Saturday, September 22, 2007

Genealogy and History Thoughts - Column One

This column was not exactly the one I originally planned on posting, but I could not pass up commenting on Mike Elgan's "Coming Soon: The Mother of All Genealogy Databases." I realize that Jasia, Randy Seaver and others have already posted their thoughts on this article, but I feel as though I need to add my two cents worth as well.

After reading this article, I believe Mr. Elgan's concept of genealogy is incorrect. I realize that Mr. Elgan is writing from the view of someone in the computer field, and that his interest in genealogy is only related to the networking that has been occurring in genealogy lately. The social networking with other genealogists over the internet is only a small part of genealogy. Most of a genealogist's research is done off the internet, in libraries or other repositories. Most of the records that genealogists use are not on the internet, and even with information found on the internet, that information has to be verified with information not on the internet. I know that not everyone believes spending time digging for old documents interesting.

Of course, I can't resist commenting on some of Mr. Elgan's remarks.

"Millions of people around the world spend hours tracing their 'roots' as far back as they can. I've always suspected that people are really searching for self-identity."

It is possible that some people who do genealogy are searching for an identity, but that is not the reason why I got interested in family history. I got into genealogy primarily because I was interested in the history of my family. Most of my relatives do not know much about the history of our family, and it was my Grandfather who originally began to do research on our family. I took over because I was curious.

"Unfortunately, many uncover unpleasant family secrets. Instead of finding aristocrats and royalty, people are likely to discover war deserters, criminals and illegitimate children. Even more common is to find family origins in countries not part of the family lore. Genealogy isn't for wimps."

This was precisely the reason why I got into genealogy. I wanted to find out the truth about the history of my family.

"Many Americans who consider themselves white or black are in fact both to one degree or another."

This doesn't shock me at all. Racial mixing between Europeans, Native Americans and Africans has occurred before. Quite a bit of racial mixing occurred as a result of slavery. I have to wonder, though, just how well known is this to most Americans. It does make me wonder how well history is being taught in schools.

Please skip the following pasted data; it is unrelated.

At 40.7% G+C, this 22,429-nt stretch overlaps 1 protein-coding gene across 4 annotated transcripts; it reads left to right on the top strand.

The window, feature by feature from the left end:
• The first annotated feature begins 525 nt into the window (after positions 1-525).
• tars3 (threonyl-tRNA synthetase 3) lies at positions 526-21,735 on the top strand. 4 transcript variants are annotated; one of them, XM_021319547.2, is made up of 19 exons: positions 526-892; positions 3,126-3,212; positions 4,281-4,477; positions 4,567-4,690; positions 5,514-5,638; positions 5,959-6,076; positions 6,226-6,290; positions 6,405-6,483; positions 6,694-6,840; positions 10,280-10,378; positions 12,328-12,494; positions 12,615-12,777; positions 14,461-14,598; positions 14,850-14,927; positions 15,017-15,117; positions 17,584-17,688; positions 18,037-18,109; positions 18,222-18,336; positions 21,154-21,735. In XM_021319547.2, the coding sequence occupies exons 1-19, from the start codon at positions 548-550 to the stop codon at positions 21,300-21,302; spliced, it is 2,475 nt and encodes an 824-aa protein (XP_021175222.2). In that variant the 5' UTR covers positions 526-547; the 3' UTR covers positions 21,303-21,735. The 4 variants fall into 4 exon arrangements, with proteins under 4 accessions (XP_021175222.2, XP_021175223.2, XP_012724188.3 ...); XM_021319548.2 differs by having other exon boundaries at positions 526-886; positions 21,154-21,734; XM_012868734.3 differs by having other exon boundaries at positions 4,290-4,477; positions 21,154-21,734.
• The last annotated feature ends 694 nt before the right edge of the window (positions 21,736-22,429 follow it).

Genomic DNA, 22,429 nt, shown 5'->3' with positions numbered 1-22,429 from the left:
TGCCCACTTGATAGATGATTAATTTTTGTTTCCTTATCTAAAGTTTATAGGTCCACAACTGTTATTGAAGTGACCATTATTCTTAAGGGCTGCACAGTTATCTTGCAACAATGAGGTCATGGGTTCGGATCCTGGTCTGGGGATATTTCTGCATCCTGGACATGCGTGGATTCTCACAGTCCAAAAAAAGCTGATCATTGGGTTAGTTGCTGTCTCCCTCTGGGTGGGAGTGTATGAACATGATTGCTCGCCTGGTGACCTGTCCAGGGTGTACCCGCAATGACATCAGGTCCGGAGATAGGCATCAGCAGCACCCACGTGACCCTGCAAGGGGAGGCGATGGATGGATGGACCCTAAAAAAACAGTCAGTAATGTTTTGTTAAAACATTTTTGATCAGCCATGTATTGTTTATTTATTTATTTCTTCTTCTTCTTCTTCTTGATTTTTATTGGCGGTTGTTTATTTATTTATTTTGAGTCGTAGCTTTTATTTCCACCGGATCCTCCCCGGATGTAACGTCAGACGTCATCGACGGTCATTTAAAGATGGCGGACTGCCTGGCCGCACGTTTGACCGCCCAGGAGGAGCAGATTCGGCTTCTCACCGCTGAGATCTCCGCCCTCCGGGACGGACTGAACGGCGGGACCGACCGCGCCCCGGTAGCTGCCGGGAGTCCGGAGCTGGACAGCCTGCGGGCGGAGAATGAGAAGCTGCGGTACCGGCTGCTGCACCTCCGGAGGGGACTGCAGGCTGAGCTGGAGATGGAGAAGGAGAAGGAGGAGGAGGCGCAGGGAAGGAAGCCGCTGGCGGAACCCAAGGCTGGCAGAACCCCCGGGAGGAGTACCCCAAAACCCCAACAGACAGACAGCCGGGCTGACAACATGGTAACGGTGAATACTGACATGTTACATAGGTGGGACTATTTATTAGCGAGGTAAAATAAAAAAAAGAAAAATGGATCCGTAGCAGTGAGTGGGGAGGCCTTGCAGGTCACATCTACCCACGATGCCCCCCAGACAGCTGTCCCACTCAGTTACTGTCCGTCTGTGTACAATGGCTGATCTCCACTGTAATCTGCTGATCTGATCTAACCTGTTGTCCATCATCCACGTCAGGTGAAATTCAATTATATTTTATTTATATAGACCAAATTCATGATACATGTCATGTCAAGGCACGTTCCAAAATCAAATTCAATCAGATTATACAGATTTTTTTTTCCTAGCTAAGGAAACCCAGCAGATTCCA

"The biggest genealogy hobbyist site,, claims to have 5 billion records collected globally, including census, immigration and military records; newspaper and magazine clippings; court, land and probate files and other records going back to the 16th century. The site enables its users to do the work of piecing together who's related to whom. It's an impressive database. You can simply enter names - your mother's maiden name, for example - and get back dozens or hundreds of possibilities, which you can then narrow down and use the result as the foundation for a new tracing."

Sometimes, I wish it was that easy. I must stress, though, that Ancestry is just a tool. I can't just use the internet to create my family tree. I have to find records offline, and most of the records are not online. I still have to do fact checking, and I can't assume that a John Smith in a database is my John Smith. It's more complicated than that.

In the next ten years, there will probably be more records online, but I do not believe tracing my family history will be as simple as typing in my name. I do not believe I would come up with an accurate tree. There any many trees with incorrect data online. I will still have to go to the places that my ancestors lived, as that is where the records will be. There will still be more records offline than online, especially when one thinks about all of the privacy concerns today. Also, I believe most of the world's records will still be offline because those repositories will not always have the funding to digitize records and put them online. It would be nice if all of the world's records were online, but the reality is that it takes many hours to transcribe and digitize records before those records can be put online. One cannot expect the records to be put online in weeks; the process of making a searchable database with records takes years to complete.

Well, that is my two cents on this issue. Does anyone agree or disagree with me? As always, you can leave your thoughts as a comment.

1 comment:

wanderer said...

Yes I agree with you Jessica - not all the information can be found on the Net. I have used for the English census material, to back up information I already had some clues about. I have discovered a celebrity on my tree, 'removed' as they say, but related nonetheless. By using the site I was able to get touch with another family line.
We swapped pictures, letters etc. and,'yes' , we were able to confirm our common ancestry.